Understanding, attracting and retaining your millennial workforce
The 'new millennials' - or those born after the mid-1980s - think and act differently to previous generations. Attracting them is essential if your company needs to communicate with, and sell to, other millennial customers - as well as for a successful business future. Understanding them is the first step.
The depiction of today's 20-somethings as a generation of entitled, self-centred pleasure-seekers who live in the moment, expect instant gratification and can't take direction should be discarded by those who wish to attract the best young talent, according to a recent survey by Deloitte.
Millennials 'want to work for organizations that foster innovative thinking, develop their skills, and make a positive contribution to society,' says the company's 2014 Millennial Survey Report. They want businesses and governments to work harder together to address society's main challenges: resource scarcity, climate change, unemployment and income inequality.
Millennials want to work for companies that foster innovation, develop them as leaders and give them opportunities to make a difference. They support charities and see business, rather than Government, as the potential engineer of change. But for now they feel businesses fall short.
Nancy Altobello of Ernst & Young offered five ways to attract and retain young talent at a talk last month in New York:
- Keep the work interesting. Millennials don't want repetitive drudgery and will soon leave if the work does not keep them interested.
- Pay well. Although cash may not be their stated priority, millennials not living with their parents face higher monthly costs than any previous generation.
- Be flexibile about how and where they work. Millennials value making their own choices about how they work, and want to be judged on what they deliver, not how long they spend in the office.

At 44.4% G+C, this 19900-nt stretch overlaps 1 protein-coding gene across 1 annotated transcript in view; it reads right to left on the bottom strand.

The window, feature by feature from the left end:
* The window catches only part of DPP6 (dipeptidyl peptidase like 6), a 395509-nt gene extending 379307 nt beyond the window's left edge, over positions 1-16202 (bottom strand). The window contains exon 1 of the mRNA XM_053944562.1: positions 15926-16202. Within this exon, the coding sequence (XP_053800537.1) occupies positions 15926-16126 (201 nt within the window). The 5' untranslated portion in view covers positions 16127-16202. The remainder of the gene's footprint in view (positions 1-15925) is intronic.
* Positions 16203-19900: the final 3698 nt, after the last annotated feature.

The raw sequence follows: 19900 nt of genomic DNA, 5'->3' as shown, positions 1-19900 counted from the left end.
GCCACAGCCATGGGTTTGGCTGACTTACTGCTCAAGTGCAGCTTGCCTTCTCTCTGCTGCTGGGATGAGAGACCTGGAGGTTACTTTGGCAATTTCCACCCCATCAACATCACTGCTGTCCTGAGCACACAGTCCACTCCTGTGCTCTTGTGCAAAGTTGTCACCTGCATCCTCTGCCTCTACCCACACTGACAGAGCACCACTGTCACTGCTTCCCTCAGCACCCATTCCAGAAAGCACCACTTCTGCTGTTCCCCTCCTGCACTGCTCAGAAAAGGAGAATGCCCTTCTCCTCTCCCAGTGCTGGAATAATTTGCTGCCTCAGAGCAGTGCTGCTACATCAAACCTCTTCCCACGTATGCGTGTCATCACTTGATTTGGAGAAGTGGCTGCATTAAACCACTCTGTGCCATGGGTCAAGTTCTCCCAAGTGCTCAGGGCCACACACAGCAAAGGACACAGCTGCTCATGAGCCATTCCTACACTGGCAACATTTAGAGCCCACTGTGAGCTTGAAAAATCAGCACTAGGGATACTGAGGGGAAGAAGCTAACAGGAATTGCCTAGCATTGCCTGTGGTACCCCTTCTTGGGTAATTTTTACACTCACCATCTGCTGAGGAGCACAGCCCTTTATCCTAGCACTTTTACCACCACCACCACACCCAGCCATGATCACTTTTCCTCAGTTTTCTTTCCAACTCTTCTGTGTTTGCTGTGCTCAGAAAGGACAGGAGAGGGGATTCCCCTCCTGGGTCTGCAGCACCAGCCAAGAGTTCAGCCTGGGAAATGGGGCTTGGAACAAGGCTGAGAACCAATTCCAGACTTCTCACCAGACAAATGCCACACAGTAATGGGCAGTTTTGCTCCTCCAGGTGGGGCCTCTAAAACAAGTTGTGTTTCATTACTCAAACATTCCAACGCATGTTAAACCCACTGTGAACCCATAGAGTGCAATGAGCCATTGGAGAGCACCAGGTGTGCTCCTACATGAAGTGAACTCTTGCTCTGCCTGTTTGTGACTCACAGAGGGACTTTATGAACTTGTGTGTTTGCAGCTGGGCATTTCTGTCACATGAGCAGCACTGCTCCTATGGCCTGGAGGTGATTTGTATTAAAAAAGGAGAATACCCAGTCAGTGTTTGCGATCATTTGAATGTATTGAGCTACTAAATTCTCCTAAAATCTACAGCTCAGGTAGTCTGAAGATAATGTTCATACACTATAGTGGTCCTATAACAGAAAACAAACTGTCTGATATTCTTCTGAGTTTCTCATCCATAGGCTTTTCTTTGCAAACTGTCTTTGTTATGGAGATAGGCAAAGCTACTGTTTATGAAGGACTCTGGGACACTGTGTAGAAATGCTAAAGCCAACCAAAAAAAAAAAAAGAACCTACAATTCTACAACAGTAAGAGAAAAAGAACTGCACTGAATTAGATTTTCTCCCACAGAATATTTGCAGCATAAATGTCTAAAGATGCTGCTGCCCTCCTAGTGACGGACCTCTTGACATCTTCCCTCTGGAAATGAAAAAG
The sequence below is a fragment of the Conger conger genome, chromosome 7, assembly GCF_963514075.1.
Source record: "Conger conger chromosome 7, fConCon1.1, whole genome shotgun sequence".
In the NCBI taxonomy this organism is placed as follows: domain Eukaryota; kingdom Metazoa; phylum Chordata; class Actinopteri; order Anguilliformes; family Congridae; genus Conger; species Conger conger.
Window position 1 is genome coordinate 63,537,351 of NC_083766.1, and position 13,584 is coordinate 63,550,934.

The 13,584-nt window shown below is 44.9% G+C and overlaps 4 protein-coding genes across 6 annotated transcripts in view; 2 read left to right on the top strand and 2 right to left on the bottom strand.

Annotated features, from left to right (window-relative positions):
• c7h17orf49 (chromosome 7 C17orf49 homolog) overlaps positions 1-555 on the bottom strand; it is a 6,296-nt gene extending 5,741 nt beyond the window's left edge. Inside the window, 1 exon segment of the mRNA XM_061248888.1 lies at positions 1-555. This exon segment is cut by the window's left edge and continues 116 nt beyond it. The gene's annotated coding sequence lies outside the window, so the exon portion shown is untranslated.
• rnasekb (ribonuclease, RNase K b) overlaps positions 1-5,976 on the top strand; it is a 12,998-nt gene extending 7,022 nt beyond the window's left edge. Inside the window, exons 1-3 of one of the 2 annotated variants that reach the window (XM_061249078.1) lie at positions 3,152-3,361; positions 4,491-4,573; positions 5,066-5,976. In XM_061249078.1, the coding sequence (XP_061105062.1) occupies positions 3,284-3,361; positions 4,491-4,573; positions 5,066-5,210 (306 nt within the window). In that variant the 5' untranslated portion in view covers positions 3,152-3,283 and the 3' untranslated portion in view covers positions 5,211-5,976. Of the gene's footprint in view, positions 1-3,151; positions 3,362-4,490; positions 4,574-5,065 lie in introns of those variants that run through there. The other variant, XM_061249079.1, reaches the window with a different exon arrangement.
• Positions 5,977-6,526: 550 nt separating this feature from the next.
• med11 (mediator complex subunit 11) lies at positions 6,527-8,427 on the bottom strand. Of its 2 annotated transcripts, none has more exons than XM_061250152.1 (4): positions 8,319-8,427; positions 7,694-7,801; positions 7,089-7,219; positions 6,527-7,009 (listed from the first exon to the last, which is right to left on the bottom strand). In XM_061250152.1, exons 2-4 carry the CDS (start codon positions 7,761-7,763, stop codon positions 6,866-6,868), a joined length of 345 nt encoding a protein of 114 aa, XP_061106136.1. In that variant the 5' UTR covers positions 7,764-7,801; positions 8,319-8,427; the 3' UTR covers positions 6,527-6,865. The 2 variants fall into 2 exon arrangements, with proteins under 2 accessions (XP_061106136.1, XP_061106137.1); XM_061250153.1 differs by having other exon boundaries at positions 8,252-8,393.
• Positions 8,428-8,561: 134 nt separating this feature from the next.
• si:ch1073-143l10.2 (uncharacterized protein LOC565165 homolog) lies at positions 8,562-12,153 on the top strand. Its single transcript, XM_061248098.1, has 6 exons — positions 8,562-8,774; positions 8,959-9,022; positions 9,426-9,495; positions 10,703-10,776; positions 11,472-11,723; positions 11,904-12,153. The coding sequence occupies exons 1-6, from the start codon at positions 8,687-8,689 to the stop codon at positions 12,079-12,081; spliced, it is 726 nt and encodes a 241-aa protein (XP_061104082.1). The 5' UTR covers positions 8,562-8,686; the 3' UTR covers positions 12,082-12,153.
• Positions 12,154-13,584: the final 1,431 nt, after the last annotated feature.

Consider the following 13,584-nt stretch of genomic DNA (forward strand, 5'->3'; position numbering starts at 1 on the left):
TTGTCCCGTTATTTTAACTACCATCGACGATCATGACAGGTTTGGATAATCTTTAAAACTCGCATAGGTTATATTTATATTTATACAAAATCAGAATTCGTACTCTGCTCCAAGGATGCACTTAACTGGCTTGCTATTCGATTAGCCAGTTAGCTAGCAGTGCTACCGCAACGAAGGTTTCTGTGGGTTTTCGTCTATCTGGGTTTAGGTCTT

- Give feedback. Millennials are used to instant information, and they want to know how they are doing and how to improve.
- Train them. Most graduates expect to be trained by their employer, and it's the most cost-effective way to improve the skills base of your workforce.
Acas publications and services
Acas training on Employing People - A practical introduction provides a training course in employing people to help new businesses get off to the right start and put sound policies in place.
Acas also offers Staff retention training looking at how to improve engagement and retain staff in your workforce.
For free, impartial advice on flexible working, call the Acas Helpline on 0300 123 1100. or consult Acas Helpline Online.
Visit the Acas Training Courses, Workshops and Projects area for more information.
This news content or feature has been generated by a third party. Commentary, opinion and content do not necessarily represent the opinion of Acas.
We recommend that you explore further information and advice available on this website, particularly within our Advice A-Z guidance pages. If you have questions about workplace rights and rules visit Helpline Online.
This news content or feature may be reproduced free of charge in any format or medium for research, private study or for internal circulation within an organisation, subject to accurate reproduction.